Dr. Sara Linton and her ex-husband finally seem to be moving on from his infidelity. Sara is still messing around with him some, unsure if she really wants to start a relationship. Sara and Jeffrey meet at the ice skating rink for a date, and they make plans for him to sleep over. Sara heads to the bathroom, and Jenny Weaver bumps into her. Jenny, one of Sara’s patients at the Children’s hospital, seems stressed and disappears before Sara can act on her instinct and check what is wrong. Sara is startled to see blood on her shirt, somehow transferred from Jennie’s person. Sara heads into the bathroom and makes a gruesome discovery.
Outside the rink, Jeffrey finds Jenny Weaver pointing a gun at Mark Patterson, a teenage boy. She is threatening to shoot him. When Jenny notices Jeffrey she tells him to either shoot her, or she will shoot Mark. Sara arrives, telling Jenny that the person in the bathroom is fine, but Jenny doesn’t believe her. She yells at Mark, telling him it is his fault, and he viciously tells her that he will see her in hell. No matter what Sara and Jeffrey say, Jenny won’t let the gun drop, and Jeffrey is forced to shoot a teenage girl.
Jeffrey is shattered and suffers from the knowledge that he shot a child. Jeffrey and Sara’s night is spoiled and they are both miserable. Sara is heartbroken by her autopsy of the baby that was left in the rink’s bathroom – the baby could have lived even if it was premature but it was murdered. Her biopsy on Jenny reveals horrific mutilation, and Sara and Jeffrey need to find out what happened to Jenny and why she so desperately wanted to kill Mark Patterson.
Lena Adams, a detective on Jeffrey’s police force, is still recovering from her horrific rape ordeal that just topped her exceptionally bad year. She is unable to forget the horrors she went through, and it is only through her uncle Hank’s determination for her to live that she is still functioning. He wants her to talk to a Pastor in their church, Dave Fine, to get some counselling but she constantly finds excuses to not go.
Jeffrey and Lena head to Mark Patterson’s house to talk to him about the incident. There is something in Mark that immediately calls to Lena, but she is unsure what it is. Mark’s father, Tom, is obviously a bully and has no patience for his son. They are open about the fact that Mark attacked his sister Lacey, who is away until the shooting drama is resolved, and that the police had to intervene. Mark is a strange boy, at times sad about Jennie’s death and her hatred of him and at times cocky and insolent. He seems very sad that his mother Grace is about to die from breast cancer, but that is mostly it. Lena and Jeffrey leave without any clear answers.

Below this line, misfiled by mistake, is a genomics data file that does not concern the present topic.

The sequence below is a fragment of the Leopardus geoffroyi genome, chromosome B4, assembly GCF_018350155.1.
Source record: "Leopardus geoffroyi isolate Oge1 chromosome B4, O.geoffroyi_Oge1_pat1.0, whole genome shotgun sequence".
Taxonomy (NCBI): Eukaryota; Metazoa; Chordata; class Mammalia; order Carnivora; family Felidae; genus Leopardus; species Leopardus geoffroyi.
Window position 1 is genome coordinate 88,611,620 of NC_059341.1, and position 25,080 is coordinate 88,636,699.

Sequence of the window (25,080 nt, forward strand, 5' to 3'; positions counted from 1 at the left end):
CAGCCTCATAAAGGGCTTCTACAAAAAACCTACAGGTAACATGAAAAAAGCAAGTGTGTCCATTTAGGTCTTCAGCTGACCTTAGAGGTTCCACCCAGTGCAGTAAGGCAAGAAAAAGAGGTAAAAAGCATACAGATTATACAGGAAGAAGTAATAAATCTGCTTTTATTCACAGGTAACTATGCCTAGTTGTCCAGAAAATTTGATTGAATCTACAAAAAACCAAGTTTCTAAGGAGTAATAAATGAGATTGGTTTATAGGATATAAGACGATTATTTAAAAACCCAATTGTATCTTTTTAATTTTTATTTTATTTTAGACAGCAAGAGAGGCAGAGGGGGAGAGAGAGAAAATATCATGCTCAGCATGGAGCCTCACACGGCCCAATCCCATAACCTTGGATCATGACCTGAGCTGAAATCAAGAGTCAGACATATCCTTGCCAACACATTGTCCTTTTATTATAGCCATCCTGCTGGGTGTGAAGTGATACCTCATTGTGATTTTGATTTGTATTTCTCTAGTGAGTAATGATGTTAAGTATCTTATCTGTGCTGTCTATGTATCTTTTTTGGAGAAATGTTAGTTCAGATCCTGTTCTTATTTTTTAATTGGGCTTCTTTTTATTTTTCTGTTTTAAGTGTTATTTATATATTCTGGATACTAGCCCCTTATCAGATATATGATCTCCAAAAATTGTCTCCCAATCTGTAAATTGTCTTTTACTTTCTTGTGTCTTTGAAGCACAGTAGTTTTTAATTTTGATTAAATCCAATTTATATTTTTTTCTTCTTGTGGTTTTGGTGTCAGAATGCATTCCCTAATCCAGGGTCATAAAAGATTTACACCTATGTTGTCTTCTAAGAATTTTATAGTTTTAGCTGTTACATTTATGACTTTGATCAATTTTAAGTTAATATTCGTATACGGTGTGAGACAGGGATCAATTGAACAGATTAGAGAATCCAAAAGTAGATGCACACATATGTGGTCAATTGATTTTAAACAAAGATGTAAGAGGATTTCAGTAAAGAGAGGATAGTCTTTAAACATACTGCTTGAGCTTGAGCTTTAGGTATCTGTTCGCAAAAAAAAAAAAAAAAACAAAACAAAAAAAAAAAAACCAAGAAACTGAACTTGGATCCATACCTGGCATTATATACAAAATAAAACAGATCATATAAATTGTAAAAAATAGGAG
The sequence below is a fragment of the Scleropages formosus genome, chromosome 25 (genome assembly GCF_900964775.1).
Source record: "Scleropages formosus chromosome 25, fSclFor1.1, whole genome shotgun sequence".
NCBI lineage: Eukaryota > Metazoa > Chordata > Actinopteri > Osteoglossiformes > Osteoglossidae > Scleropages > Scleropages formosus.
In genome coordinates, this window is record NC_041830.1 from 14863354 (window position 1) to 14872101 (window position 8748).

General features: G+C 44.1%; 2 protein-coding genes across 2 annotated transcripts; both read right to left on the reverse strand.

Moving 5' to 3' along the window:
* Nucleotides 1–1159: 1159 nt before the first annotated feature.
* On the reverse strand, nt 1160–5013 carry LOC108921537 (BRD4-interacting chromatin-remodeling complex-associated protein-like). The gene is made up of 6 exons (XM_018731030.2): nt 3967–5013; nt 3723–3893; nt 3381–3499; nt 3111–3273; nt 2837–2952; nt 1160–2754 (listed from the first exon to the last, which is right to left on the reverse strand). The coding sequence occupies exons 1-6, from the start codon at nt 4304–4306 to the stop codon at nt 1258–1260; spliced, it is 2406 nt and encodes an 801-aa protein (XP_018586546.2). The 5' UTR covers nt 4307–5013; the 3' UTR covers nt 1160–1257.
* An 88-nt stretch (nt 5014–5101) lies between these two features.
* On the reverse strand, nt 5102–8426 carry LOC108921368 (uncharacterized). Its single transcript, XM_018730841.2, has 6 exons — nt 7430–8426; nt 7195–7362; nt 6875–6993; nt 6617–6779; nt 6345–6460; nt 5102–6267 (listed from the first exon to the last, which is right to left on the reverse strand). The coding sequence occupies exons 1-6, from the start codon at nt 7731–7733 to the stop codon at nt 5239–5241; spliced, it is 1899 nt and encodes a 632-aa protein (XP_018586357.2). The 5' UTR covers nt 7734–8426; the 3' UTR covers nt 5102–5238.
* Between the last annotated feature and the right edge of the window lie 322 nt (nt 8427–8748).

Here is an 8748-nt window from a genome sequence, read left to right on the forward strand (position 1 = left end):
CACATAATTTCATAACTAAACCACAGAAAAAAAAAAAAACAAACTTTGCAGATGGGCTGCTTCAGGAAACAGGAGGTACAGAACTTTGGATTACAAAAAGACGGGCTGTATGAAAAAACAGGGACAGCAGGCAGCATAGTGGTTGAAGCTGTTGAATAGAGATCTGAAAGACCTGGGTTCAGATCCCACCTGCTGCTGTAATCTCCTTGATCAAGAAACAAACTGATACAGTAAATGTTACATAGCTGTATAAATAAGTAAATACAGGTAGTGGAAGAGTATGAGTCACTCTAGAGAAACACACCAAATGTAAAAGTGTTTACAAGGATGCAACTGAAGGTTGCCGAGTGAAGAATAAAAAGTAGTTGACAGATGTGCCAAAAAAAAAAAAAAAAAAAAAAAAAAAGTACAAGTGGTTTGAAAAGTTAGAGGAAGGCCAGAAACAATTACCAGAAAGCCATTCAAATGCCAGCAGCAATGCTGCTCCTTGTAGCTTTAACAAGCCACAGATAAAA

Jeffrey sends in Lena to talk to Jenny’s mom, correctly thinking that she wouldn’t want to talk to the man who killed her daughter. The interview starts off well, with Lena getting the trademark county sympathy from Dottie for her rape ordeal. Lena starts asking if maybe Jennie was involved in some scandals at school, because her promiscuity had by then started to reach the ears of the police, and Dottie gets very angry. She starts screaming when Lena shows her Jennie’s autopsy results and Sara is very angry because of Lena’s cruelty.
Jeffrey and Lena start searching deeper and deeper and they only get more questions. A big, nasty net of child pornography and molestation is found in Grant County, and it seems every single person is guilty. Lacey Patterson is abducted outside the clinic when she tries to tell Sara what is going on, and Mark soon thereafter tells Lena the horrific things he is being subjected to and then attempts suicide.
With Lacey being held captive somewhere and Mark comatose will Jeffrey be able to find the ringleaders and bring them down? Is there hope for him and Sara? Who else is in on the sick pornography ring?
Kisscut made me so angry I had to put the book down and take a deep breath every few pages. It is sickening and I wanted to find every single child molester in the world and hurt them very badly and laugh at their anguish. I couldn’t put the book down eventually and had to finish it. I found the ending very unfair but sadly reflecting on things really turns out in cases like that. I thought some people didn’t deserve to die the way they did; it should have been much, much worse. There are certain people who don’t deserve kindness or empathy, and the character I’m talking about certainly qualified.
Kisscut explores avenues that people can’t even comprehend, and that made it very compelling. The more I read of Karin Slaughter the more I enjoy, and I personally feel she outstrips Patrcia Cornwell by far because she can actually write. Slaughter tells it like it is, highlighting how bad people really are. She has a lot of nerve writing about the scenes she creates, and I can’t help but feel a grudging respect for her while I read with one I closed hiding under my blankets.
Well worth the read if you can stomach it!